A publication called The WEEK published an article on the 2d which asked "Are Highly Religious People Less Compassionate?" - the issue has been covered in place like the Huffington Post. Each of the articles covered some "research" at UC Berkeley which conducted a series of experiments to discover compassion. One of the researchers commented "Overall, we find that for less religious people, the strength of their emotional connection to another person is critical to whether they will help that person or not," study co-author and University of California, Berkeley social psychologist Robb Willer said in a statement. "The more religious, on the other hand, may ground their generosity less in emotion, and more in other factors such as doctrine, a communal identity, or reputational concerns."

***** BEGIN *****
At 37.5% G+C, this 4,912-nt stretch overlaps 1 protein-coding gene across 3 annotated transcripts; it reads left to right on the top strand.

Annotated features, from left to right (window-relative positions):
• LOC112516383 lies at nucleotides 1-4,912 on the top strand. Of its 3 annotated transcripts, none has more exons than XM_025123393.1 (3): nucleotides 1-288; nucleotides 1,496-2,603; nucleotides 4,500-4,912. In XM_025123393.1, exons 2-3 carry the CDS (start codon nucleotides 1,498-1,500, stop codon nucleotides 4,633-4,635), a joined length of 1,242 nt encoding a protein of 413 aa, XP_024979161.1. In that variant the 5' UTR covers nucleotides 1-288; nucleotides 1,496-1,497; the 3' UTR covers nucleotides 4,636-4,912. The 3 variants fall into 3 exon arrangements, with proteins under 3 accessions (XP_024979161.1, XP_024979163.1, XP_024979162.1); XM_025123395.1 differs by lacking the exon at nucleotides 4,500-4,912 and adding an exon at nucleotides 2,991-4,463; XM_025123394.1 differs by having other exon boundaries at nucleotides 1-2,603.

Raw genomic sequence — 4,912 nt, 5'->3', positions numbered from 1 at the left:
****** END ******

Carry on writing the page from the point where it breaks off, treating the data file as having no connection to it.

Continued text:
If you read the coverage of the research (I will admit that I have not read the article in the Journal Social Psychology and Personality Science to be published in the July edition) it has so many flaws one is limited only by the number of options on where to begin. One of the experiments had subjects see an emotional or neutral video and then received $10 fake dollars which they could give to a stranger. The non-religious people gave more after seeing the emotional video. The flaws in the methodology and assumptions on this study are huge. Did the religious people give less because they knew that simply giving money to a stranger, even one in apparent need, may not help the situation? (Is that really a doctrinal issue?) Did the subjects of the study perform differently because they were given "fake" dollars? The potential for absurd conclusions is gigantic.
One wonders why this research is important. There is plenty of evidence that both in terms of dollars contributed and in volunteer time that religious people contribute more to charitable causes. (See for example Why Good Things Happen to Good People). But the state of Publish or Perish in many universities encourages people to conduct this kind of silliness.